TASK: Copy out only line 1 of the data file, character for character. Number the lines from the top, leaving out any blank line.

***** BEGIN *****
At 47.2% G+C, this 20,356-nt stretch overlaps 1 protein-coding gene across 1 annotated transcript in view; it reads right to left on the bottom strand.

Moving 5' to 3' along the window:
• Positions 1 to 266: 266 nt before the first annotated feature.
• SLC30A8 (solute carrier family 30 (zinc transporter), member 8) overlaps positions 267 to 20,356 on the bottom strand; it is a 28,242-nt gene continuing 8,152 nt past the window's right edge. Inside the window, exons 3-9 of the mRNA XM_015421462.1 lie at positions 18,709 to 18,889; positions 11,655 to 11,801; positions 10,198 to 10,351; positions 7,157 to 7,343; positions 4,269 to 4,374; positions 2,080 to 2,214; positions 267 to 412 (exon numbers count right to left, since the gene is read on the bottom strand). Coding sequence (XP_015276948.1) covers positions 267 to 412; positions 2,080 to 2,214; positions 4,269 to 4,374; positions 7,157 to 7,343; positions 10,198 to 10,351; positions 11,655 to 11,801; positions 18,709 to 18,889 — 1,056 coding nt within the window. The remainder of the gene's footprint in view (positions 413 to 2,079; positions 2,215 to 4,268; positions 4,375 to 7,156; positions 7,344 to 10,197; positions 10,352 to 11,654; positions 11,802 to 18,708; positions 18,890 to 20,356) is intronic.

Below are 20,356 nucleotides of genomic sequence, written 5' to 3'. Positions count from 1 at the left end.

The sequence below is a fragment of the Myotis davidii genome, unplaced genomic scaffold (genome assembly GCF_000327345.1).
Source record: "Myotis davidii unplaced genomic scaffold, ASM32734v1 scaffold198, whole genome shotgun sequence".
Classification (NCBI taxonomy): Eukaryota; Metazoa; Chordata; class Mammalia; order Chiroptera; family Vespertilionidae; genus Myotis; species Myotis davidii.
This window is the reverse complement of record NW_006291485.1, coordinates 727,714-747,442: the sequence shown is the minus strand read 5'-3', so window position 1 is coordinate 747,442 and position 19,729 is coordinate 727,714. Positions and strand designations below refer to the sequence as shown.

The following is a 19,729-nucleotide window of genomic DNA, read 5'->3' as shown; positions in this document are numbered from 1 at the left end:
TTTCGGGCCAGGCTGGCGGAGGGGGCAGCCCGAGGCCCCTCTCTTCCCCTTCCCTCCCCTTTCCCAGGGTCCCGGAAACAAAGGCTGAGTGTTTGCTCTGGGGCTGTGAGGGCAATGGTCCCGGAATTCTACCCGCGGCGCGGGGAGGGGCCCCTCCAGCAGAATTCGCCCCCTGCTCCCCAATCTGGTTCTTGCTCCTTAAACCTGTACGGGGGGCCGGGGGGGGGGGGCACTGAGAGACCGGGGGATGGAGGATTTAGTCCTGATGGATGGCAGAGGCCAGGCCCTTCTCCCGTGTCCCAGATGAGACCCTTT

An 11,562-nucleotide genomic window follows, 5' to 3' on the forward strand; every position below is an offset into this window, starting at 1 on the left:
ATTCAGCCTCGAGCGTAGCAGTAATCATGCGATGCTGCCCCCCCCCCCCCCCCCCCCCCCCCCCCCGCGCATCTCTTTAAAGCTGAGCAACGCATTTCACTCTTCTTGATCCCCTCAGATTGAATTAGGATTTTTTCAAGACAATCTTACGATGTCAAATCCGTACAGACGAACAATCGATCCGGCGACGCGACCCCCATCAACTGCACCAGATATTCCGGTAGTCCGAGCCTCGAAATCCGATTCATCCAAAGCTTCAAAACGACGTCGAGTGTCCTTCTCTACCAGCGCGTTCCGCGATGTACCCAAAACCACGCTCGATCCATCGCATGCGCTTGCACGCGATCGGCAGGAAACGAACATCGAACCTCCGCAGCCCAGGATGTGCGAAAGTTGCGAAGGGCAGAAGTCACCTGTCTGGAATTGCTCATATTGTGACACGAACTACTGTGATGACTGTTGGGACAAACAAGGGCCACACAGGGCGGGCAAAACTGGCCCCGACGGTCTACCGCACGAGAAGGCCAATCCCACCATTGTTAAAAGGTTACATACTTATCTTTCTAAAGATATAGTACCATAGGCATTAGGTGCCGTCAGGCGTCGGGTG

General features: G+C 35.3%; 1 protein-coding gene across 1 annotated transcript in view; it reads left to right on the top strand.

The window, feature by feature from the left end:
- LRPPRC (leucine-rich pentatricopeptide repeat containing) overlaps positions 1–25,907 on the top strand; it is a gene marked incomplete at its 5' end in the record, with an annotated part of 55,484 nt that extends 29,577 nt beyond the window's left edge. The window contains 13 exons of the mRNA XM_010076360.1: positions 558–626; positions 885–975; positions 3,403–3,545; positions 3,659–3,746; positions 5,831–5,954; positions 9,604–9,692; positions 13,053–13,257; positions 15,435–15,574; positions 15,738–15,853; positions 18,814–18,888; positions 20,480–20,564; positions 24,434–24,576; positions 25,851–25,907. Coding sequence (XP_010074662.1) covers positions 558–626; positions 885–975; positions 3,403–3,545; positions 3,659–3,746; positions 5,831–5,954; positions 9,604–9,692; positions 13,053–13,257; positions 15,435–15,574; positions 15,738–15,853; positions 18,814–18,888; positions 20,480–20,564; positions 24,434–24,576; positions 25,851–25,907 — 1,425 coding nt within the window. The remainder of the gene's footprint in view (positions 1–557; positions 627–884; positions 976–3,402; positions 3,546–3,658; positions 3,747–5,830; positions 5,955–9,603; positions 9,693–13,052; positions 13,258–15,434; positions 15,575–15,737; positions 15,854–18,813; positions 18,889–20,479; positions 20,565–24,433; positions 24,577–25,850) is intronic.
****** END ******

At 47.2% G+C, this 20,356-nt stretch overlaps 1 protein-coding gene across 1 annotated transcript in view; it reads right to left on the bottom strand.